13Quiz 12/12/13Part of the Compromise of 1850, the __________________ caused many northerners to oppose slavery.______________ was a famous conductor on the ____________________, rescuing hundred of slaves.Harriet Beecher Stowe wrote_________________.The __________-_________ Act called for popular sovereignty in western territories.______________ and his sons killed 5 men at the Pottawatomie Massacre.
17This handbill urging opponents of abolitionists to obstruct an anti-slavery meeting demonstrates the depth of pro-slavery feeling. Although the handbill advocates peaceful means, violence sometimes erupted between the two factions. An emotion-laden handbill was a factor in the well-known Boston riot of October 21, In that incident, a mob broke into the hall where the Boston Female Anti-Slavery Society was meeting, and threatened William Lloyd Garrison's life. "Outrage," February 2, 1837 Handbill
18Uncle Tom’s Cabin Published in 1852 Author: Harriet Beecher Stowe, daughter of Rev. Beecher, abolitionistReaction to Fugitive Slave ActImmensely popular in North, shapes attitudes toward slaveryInfluential in France and EnglandImmense political impact in US and abroad
20Kansas-Nebraska Act -1854 WHY?? Stephen Douglas pushes for popular sovereignty to determine the status of the Kansas Territory and splitting into two: Kansas and Nebraska.Kansas-Nebraska Act passed in It nullifies (ends) the Missouri CompromiseWHY??Implied that Kansas to be Slave and Nebraska FreeFree-soilers try to settle Kansas, touches off sectional conflictOnly 2 slaves in Kansas, only 15 in Nebraska
22Why were the Fugitive Slave Act and the Kansas-Nebraska Act factors that led to conflict? 12/collectionnavigator?cuecard=518
23Bleeding Kansas 1855: 1st Election in Kansas Territory BORDER RUFFIANS (Slaveholders from Missouri.) Led by Senator David Atchison cross border illegally & win electionLecompton Constitution (pro-slavery)Free-soilers elect their own state govt. & own constitution.Sack of LawrenceWhat happened??John Brown retaliates at Pottawatomie Creek, murders 5, leads to deaths of over 200.Civil strife continues in Kansas until end of Civil War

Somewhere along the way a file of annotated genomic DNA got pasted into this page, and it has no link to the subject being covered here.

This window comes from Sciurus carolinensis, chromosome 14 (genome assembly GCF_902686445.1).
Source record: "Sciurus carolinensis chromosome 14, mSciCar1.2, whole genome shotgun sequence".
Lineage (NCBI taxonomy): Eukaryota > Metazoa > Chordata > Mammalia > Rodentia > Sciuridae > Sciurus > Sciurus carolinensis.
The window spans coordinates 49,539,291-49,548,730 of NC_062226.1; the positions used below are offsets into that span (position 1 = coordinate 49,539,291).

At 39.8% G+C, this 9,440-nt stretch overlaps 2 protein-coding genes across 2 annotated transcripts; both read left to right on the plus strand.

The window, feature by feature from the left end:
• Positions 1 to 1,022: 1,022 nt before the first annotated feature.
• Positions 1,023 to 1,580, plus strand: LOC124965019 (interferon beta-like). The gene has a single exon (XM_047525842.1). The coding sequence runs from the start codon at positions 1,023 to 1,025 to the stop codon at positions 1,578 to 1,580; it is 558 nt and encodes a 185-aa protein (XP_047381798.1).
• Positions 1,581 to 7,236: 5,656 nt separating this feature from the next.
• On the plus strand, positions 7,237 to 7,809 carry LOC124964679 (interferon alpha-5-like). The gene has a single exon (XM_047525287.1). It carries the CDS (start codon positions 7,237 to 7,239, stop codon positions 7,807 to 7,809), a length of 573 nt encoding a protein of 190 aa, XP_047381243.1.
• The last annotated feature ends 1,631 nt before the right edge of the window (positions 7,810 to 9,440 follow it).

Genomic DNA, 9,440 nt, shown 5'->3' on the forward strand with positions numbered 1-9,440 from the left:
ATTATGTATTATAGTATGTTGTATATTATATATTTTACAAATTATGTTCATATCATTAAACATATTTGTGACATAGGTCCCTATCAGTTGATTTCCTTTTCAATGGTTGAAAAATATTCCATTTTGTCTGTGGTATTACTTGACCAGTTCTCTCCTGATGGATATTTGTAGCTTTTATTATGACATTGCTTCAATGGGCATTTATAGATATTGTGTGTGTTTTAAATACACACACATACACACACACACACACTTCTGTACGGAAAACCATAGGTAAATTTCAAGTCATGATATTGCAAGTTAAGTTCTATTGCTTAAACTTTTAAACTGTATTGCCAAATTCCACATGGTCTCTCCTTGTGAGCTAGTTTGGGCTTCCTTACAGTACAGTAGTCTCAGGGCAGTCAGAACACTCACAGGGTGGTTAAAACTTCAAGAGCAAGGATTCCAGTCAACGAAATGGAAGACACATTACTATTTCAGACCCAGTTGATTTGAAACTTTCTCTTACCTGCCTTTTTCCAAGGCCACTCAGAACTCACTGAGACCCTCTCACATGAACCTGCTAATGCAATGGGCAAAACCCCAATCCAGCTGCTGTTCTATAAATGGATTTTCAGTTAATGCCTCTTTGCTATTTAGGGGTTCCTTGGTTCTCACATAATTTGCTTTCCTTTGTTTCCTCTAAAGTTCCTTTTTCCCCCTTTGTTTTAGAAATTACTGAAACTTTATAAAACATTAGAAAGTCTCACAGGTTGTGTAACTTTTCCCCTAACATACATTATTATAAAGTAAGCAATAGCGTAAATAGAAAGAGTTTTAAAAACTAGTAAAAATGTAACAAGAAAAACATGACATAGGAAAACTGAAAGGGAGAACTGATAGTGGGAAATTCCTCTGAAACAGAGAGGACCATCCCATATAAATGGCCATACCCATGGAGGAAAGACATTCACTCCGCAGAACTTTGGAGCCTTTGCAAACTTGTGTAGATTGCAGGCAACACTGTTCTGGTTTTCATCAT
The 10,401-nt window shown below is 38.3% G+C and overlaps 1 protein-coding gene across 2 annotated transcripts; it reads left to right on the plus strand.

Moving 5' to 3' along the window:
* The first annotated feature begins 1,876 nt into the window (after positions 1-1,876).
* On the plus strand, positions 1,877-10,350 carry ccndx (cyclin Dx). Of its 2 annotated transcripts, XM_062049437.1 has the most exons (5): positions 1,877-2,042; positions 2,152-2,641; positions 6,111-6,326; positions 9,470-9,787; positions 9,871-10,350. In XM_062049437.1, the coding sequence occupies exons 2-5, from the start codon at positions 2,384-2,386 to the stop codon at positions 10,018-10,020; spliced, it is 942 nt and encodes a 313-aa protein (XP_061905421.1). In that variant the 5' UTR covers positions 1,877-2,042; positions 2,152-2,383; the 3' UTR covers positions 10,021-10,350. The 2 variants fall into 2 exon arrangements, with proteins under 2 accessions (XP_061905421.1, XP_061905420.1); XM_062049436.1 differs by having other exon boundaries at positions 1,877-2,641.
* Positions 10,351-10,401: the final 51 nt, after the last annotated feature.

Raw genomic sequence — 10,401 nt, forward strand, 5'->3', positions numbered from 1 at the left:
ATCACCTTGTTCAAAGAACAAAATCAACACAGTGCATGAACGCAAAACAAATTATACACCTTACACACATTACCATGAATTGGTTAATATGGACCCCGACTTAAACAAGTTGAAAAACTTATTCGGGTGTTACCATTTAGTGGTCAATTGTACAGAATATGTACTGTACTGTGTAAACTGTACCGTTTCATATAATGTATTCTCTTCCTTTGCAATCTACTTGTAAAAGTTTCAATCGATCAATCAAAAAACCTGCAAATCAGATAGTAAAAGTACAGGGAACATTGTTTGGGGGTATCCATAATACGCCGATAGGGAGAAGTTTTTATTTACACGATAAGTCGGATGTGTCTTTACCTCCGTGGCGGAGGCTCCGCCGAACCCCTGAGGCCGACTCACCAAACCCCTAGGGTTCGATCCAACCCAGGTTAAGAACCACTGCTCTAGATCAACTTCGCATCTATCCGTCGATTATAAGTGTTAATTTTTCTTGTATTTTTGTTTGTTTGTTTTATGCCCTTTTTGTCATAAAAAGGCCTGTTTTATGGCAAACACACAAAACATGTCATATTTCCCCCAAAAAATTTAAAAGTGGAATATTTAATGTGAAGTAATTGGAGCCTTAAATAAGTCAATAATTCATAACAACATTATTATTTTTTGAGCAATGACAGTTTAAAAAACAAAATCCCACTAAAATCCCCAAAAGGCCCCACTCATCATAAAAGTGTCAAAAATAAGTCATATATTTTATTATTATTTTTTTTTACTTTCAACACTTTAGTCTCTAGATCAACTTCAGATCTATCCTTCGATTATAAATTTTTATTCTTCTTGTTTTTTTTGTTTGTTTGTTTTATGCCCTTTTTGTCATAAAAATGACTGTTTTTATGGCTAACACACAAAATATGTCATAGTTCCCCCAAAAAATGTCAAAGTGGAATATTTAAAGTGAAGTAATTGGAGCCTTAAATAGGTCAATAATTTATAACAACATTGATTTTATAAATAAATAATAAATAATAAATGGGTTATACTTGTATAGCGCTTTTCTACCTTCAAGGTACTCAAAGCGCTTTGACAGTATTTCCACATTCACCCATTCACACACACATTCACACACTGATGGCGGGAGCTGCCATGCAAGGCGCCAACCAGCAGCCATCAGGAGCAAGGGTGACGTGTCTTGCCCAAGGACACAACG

25SUMMARY: The artist lays on the Democrats the major blame for violence perpetrated against antislavery settlers in Kansas in the wake of the Kansas-Nebraska Act. Here a bearded "freesoiler" has been bound to the "Democratic Platform" and is restrained by two Lilliputian figures, presidential nominee James Buchanan and Democratic senator Lewis Cass. Democratic senator Stephen A. Douglas and president Franklin Pierce, also shown as tiny figures, force a black man into the giant's gaping mouth. The freesoiler's head rests on a platform marked "Kansas," "Cuba," and "Central America," probably referring to Democratic ambitions for the extension of slavery. In the background left is a scene of burning and pillage; on the right a dead man hangs from a tree. CREATED/PUBLISHED: 1856. NOTES: [Drawn by John L. Magee]
27Violence in the SenateCharles Sumner, abolitionist senator, delivers speech entitled “The Crime Against Kansas,” attacking slavery and Southern Senators.Sumner is attacked by Preston Brooks on Senate Floor and beaten with a cane.N & S split in reaction to event. “First blows” of Civil War.Sumner suffers severe head injuries and is unable to serve in Senate for 3 years.